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Genetic Analysis of Changes in Scald Resistance in Barley Composite Cross V. L. F. Jackson, Extension agronomist, Department of Agronomy, University of California, Davis 95616; R. K. Webster(2), R. W. Allard(3), and A. L. Kahler(4). (2)Professor, Department of Plant Pathology, University of California, Davis 95616; (3)Professor, Department of Genetics and Department of Agronomy, University of California, Davis 95616; (4)Plant geneticist, USDA, ARS, and associate professor of Plant Sciences, Northern Grain Insects Research Laboratory, RR #3, Brookings, South Dakota State University, Brookings 57007. Phytopathology 72:1069-1072. Accepted for publication 5 February 1982. This article is in the public domain and not copyrightable. It may be freely reprinted with customary crediting of the source. The American Phytopathological Society, 1982.. DOI: 10.1094/Phyto-72-1069.

Families derived by self-pollinating a random sample of plants from four generations (F5, F12, F23, and F32) of barley Composite Cross V were inoculated with isolates of races 40, 61, 72, 74 of Rhynchosporium secalis and scored as resistant, susceptible or segregating for scald disease reaction. This population, which was synthesized from intercrosses among 30 barley cultivars, has been grown annually at Davis, CA, under standard agricultural conditions without conscious selection. Many different family types were found in all generations, including numerous segregating families. A test for randomness showed that families susceptible to all four races and families resistant to three races were more frequent than expected under the assumption that resistance to different races is independent. Positive correlations were found between resistance to races 40, 61, and 74, but resistance to race 72 was independent of resistance to the other races. Possible reasons for these correlations are discussed. The appearance, disappearance, and reappearance of different family types in successive generations and the changes in frequency of multiply resistant families appear to represent responses to biological stress caused by the variable and shifting pathogen population.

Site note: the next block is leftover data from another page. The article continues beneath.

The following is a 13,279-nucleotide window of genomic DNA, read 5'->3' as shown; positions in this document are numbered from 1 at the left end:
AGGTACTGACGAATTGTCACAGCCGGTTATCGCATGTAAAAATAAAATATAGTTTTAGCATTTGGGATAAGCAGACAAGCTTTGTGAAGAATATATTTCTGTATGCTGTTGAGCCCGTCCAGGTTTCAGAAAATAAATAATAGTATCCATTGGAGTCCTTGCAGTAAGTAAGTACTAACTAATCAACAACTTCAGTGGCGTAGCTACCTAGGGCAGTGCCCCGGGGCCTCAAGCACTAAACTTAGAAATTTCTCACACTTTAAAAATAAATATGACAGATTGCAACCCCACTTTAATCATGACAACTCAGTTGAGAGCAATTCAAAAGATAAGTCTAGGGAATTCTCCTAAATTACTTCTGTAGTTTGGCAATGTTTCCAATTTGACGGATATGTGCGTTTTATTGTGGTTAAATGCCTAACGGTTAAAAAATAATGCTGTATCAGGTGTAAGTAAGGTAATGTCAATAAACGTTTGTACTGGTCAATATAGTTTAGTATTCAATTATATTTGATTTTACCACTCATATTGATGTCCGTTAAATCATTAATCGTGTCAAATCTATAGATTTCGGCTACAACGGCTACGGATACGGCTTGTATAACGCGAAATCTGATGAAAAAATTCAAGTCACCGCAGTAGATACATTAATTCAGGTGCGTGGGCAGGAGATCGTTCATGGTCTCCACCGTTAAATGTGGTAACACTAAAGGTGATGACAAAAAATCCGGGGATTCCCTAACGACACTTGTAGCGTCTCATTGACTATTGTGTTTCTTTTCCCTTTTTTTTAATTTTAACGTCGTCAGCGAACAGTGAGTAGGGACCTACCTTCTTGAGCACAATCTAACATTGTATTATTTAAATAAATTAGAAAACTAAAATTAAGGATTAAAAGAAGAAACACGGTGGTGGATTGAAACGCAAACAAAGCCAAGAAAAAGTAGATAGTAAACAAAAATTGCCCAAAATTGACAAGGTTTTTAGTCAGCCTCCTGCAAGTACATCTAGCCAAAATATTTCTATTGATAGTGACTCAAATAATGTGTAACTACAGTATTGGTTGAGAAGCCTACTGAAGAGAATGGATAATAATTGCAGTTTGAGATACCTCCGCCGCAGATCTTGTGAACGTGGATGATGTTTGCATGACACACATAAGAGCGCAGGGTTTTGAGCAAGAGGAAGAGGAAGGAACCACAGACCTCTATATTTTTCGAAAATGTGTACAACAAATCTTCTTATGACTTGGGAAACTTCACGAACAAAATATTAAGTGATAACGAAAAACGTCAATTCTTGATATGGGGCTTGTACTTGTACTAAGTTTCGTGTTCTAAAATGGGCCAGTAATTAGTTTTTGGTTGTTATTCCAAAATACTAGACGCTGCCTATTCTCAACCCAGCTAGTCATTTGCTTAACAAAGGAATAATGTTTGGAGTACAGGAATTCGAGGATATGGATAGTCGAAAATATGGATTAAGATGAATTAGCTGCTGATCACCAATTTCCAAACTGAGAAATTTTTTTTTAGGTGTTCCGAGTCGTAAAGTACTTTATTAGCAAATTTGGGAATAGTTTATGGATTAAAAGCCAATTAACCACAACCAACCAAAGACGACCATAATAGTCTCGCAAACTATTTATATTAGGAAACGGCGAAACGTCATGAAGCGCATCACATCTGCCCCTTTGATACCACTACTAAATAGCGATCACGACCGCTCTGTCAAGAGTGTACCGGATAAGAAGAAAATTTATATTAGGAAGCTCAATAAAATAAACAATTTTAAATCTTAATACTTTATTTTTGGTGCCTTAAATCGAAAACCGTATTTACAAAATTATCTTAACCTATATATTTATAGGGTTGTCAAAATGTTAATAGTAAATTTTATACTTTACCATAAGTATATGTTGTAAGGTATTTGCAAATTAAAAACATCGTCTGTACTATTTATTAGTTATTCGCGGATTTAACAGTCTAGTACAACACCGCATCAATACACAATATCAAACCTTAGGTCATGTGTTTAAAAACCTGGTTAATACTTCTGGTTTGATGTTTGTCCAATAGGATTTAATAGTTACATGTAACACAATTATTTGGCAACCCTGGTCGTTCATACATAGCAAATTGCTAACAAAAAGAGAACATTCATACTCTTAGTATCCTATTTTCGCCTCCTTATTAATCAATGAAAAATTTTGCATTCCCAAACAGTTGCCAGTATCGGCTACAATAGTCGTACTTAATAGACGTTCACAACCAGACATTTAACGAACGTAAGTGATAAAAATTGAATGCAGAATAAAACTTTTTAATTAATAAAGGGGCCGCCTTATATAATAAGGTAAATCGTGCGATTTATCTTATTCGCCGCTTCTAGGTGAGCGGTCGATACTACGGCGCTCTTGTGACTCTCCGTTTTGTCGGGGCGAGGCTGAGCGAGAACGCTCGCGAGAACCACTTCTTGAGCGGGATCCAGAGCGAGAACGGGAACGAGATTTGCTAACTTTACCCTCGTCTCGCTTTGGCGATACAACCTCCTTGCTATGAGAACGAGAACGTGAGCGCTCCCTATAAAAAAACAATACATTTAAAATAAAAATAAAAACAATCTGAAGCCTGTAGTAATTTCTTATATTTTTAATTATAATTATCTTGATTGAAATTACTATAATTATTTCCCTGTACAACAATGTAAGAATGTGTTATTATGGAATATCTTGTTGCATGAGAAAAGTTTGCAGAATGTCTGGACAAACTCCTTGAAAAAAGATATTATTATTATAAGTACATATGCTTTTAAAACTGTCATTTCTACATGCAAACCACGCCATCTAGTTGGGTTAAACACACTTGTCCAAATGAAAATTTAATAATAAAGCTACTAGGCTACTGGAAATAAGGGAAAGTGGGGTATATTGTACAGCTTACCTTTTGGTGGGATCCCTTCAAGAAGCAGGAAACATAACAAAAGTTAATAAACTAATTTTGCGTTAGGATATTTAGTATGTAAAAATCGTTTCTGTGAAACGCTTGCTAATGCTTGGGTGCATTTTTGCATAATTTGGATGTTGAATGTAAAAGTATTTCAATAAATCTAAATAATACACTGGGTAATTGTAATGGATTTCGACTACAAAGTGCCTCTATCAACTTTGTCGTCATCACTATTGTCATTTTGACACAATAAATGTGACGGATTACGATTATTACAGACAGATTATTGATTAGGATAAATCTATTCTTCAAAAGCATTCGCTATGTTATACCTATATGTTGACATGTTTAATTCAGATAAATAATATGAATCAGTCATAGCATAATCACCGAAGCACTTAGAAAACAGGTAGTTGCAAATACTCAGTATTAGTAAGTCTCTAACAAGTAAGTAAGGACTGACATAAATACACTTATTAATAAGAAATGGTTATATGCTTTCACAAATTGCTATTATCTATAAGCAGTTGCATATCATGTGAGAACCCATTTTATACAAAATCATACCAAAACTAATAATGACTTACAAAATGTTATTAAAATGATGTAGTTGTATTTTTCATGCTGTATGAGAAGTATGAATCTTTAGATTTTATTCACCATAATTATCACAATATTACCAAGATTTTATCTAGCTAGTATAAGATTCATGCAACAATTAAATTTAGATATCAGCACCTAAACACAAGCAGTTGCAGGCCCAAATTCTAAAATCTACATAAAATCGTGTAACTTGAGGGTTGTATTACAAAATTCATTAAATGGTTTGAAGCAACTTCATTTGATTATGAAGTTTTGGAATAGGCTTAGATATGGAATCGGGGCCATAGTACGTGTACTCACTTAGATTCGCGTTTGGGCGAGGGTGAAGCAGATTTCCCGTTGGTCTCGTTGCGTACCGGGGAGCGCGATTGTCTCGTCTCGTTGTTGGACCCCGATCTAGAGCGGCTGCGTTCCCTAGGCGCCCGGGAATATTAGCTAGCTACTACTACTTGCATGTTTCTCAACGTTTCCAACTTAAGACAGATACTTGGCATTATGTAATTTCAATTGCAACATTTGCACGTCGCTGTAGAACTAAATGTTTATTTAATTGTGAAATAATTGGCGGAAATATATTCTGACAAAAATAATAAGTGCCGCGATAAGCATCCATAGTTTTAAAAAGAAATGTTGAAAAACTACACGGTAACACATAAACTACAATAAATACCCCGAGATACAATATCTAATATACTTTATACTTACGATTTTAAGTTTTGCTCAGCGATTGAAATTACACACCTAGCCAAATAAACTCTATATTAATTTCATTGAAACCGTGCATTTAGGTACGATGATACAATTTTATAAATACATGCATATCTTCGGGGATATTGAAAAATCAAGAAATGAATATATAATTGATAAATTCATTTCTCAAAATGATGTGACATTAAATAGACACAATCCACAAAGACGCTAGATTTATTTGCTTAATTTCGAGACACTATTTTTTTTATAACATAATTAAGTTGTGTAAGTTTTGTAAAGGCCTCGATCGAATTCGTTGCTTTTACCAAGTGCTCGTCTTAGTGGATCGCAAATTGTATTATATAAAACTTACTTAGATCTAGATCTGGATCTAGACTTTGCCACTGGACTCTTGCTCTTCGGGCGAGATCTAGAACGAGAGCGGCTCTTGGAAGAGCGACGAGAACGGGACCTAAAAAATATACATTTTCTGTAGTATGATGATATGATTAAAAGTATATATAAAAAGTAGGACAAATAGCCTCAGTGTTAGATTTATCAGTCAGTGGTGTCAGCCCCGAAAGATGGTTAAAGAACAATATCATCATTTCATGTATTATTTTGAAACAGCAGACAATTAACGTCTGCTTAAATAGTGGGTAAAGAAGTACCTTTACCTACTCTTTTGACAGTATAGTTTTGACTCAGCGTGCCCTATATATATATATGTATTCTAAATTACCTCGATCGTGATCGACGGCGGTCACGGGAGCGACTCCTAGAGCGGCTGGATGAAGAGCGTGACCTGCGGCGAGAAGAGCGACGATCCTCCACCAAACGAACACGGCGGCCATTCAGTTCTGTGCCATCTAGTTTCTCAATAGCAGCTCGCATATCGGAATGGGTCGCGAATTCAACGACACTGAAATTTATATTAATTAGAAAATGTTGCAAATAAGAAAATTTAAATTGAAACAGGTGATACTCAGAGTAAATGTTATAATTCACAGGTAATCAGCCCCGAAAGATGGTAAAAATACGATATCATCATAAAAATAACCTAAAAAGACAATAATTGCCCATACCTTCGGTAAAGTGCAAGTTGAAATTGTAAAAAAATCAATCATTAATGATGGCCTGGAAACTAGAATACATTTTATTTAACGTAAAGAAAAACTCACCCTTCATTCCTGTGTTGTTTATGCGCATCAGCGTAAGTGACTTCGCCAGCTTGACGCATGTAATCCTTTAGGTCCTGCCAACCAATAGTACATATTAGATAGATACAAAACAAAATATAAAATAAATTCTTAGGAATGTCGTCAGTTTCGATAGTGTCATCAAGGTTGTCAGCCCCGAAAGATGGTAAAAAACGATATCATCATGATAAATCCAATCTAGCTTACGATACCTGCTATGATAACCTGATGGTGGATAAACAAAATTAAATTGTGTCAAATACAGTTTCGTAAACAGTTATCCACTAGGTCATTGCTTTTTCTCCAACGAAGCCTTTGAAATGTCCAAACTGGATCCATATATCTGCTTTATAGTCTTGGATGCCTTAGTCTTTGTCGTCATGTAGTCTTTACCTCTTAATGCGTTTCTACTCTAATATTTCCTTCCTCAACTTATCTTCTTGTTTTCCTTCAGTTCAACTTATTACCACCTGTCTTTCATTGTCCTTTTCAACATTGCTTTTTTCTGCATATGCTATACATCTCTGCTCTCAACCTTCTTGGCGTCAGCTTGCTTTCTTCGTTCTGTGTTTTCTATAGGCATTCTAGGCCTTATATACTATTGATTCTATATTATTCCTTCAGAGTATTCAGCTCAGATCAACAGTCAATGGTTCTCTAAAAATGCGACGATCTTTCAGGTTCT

Additional keywords: conservation of resistance, inheritance of resistance, plant breeding.